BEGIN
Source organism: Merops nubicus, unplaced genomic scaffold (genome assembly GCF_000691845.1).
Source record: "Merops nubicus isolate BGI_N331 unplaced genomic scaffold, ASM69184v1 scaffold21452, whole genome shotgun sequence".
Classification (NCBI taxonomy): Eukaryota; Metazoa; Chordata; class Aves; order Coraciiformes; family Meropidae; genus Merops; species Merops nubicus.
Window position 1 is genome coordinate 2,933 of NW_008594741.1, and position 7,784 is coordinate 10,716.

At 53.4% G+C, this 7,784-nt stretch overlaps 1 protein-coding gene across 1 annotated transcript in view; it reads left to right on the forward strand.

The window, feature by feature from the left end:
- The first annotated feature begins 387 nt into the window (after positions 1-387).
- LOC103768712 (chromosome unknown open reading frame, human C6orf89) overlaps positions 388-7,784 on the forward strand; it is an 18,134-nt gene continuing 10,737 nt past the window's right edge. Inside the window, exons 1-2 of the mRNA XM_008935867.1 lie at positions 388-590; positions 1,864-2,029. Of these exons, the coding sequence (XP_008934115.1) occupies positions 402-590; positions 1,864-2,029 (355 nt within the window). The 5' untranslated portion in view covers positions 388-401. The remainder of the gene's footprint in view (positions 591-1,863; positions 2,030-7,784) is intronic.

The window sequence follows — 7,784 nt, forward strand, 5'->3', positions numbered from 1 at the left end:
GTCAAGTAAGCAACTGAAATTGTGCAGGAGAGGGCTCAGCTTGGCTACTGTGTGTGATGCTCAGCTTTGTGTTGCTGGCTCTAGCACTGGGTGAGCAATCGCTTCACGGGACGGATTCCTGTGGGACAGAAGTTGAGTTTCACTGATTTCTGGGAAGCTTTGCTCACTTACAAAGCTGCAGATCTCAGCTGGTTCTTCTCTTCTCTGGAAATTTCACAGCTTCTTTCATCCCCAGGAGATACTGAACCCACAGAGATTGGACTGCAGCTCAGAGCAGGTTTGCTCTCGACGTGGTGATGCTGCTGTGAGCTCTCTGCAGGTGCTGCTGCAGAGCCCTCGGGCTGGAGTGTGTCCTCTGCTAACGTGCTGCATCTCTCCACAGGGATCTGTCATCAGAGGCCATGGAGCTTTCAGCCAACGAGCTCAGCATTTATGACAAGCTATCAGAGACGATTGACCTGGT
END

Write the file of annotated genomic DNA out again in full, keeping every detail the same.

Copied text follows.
Source organism: Merops nubicus, unplaced genomic scaffold (genome assembly GCF_000691845.1).
Source record: "Merops nubicus isolate BGI_N331 unplaced genomic scaffold, ASM69184v1 scaffold21452, whole genome shotgun sequence".
Classification (NCBI taxonomy): Eukaryota; Metazoa; Chordata; class Aves; order Coraciiformes; family Meropidae; genus Merops; species Merops nubicus.
Window position 1 is genome coordinate 2,933 of NW_008594741.1, and position 7,784 is coordinate 10,716.

At 53.4% G+C, this 7,784-nt stretch overlaps 1 protein-coding gene across 1 annotated transcript in view; it reads left to right on the forward strand.

The window, feature by feature from the left end:
- The first annotated feature begins 387 nt into the window (after positions 1-387).
- LOC103768712 (chromosome unknown open reading frame, human C6orf89) overlaps positions 388-7,784 on the forward strand; it is an 18,134-nt gene continuing 10,737 nt past the window's right edge. Inside the window, exons 1-2 of the mRNA XM_008935867.1 lie at positions 388-590; positions 1,864-2,029. Of these exons, the coding sequence (XP_008934115.1) occupies positions 402-590; positions 1,864-2,029 (355 nt within the window). The 5' untranslated portion in view covers positions 388-401. The remainder of the gene's footprint in view (positions 591-1,863; positions 2,030-7,784) is intronic.

The window sequence follows — 7,784 nt, forward strand, 5'->3', positions numbered from 1 at the left end:
GTCAAGTAAGCAACTGAAATTGTGCAGGAGAGGGCTCAGCTTGGCTACTGTGTGTGATGCTCAGCTTTGTGTTGCTGGCTCTAGCACTGGGTGAGCAATCGCTTCACGGGACGGATTCCTGTGGGACAGAAGTTGAGTTTCACTGATTTCTGGGAAGCTTTGCTCACTTACAAAGCTGCAGATCTCAGCTGGTTCTTCTCTTCTCTGGAAATTTCACAGCTTCTTTCATCCCCAGGAGATACTGAACCCACAGAGATTGGACTGCAGCTCAGAGCAGGTTTGCTCTCGACGTGGTGATGCTGCTGTGAGCTCTCTGCAGGTGCTGCTGCAGAGCCCTCGGGCTGGAGTGTGTCCTCTGCTAACGTGCTGCATCTCTCCACAGGGATCTGTCATCAGAGGCCATGGAGCTTTCAGCCAACGAGCTCAGCATTTATGACAAGCTATCAGAGACGATTGACCTGGT